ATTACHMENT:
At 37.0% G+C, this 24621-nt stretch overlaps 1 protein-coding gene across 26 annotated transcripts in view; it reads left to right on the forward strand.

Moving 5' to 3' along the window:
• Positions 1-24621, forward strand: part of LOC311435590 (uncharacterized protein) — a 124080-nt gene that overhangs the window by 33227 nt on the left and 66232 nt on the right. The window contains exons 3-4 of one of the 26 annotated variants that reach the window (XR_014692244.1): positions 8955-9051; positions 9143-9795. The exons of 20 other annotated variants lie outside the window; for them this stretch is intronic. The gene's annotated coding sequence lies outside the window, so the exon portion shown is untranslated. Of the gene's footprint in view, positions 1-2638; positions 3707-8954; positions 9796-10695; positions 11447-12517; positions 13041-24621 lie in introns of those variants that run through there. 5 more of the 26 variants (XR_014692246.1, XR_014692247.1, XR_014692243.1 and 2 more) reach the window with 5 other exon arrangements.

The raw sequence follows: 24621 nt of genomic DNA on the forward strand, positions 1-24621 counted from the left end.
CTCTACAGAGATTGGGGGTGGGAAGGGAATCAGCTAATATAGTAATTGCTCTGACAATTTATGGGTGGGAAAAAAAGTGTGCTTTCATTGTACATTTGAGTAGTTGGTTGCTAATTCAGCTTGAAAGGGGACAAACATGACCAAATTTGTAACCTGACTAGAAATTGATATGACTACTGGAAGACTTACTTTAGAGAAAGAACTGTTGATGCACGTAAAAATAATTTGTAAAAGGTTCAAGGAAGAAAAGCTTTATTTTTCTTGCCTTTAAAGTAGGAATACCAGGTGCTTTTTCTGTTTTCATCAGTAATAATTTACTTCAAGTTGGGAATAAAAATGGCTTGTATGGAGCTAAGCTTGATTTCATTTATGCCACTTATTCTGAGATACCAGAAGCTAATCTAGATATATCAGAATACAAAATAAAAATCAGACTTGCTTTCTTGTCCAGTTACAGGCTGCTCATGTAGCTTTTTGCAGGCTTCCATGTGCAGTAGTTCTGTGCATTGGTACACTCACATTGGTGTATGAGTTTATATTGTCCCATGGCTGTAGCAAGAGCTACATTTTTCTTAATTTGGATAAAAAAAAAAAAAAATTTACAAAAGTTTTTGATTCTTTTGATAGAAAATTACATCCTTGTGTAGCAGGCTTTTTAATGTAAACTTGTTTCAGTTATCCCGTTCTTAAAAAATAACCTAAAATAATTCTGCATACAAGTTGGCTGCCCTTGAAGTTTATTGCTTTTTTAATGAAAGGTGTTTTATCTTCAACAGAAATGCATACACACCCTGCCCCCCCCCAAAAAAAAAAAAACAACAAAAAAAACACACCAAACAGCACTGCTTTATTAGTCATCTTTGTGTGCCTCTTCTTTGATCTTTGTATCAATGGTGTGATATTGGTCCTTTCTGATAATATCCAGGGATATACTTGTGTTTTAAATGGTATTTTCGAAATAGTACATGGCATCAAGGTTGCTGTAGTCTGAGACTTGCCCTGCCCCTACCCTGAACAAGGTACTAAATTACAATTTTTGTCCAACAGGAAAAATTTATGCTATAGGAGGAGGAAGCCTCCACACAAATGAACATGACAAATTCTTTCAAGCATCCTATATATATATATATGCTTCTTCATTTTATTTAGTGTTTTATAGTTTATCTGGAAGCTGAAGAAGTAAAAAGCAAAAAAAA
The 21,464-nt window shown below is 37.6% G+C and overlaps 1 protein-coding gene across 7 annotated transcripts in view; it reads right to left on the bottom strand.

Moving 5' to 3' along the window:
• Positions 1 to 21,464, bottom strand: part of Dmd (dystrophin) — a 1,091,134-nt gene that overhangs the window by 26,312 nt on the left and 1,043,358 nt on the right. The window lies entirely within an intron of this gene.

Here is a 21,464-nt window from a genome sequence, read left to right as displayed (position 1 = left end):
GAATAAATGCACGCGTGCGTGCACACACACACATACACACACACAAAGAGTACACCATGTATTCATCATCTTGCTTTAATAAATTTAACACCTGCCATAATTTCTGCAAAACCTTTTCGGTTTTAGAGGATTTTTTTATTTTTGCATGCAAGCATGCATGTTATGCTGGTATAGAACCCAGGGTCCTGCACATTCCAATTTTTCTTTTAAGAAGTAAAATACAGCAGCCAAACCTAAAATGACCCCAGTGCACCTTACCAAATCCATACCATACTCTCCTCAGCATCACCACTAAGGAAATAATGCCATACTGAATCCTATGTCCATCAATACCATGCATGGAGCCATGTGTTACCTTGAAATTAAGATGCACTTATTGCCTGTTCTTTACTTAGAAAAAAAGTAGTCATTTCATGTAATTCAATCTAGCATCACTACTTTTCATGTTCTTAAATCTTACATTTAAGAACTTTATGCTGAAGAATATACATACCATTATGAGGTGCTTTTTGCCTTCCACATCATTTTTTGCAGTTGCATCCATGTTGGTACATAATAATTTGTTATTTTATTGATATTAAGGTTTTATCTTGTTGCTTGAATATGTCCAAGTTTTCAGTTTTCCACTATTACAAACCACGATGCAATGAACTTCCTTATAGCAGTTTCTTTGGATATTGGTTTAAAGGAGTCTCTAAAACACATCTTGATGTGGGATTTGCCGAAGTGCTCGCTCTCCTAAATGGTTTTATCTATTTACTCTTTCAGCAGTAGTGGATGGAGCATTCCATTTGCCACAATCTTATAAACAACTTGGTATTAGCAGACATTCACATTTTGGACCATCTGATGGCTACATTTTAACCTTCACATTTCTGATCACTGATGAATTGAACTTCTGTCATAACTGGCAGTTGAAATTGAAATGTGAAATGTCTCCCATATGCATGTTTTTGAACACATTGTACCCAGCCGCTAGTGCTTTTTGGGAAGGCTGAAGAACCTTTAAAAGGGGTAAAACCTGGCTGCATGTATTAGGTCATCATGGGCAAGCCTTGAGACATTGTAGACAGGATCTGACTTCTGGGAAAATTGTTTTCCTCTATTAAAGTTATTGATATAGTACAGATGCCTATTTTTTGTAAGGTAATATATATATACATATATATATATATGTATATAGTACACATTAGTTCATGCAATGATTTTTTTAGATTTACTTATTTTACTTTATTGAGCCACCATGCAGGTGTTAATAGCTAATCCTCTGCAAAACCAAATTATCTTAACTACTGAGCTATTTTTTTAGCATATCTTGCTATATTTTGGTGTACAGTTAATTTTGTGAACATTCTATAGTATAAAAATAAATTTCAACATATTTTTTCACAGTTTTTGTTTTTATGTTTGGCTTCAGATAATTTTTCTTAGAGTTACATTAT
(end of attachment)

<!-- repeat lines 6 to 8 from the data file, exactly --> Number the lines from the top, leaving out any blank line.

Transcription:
The 21,464-nt window shown below is 37.6% G+C and overlaps 1 protein-coding gene across 7 annotated transcripts in view; it reads right to left on the bottom strand.

Moving 5' to 3' along the window:
• Positions 1 to 21,464, bottom strand: part of Dmd (dystrophin) — a 1,091,134-nt gene that overhangs the window by 26,312 nt on the left and 1,043,358 nt on the right. The window lies entirely within an intron of this gene.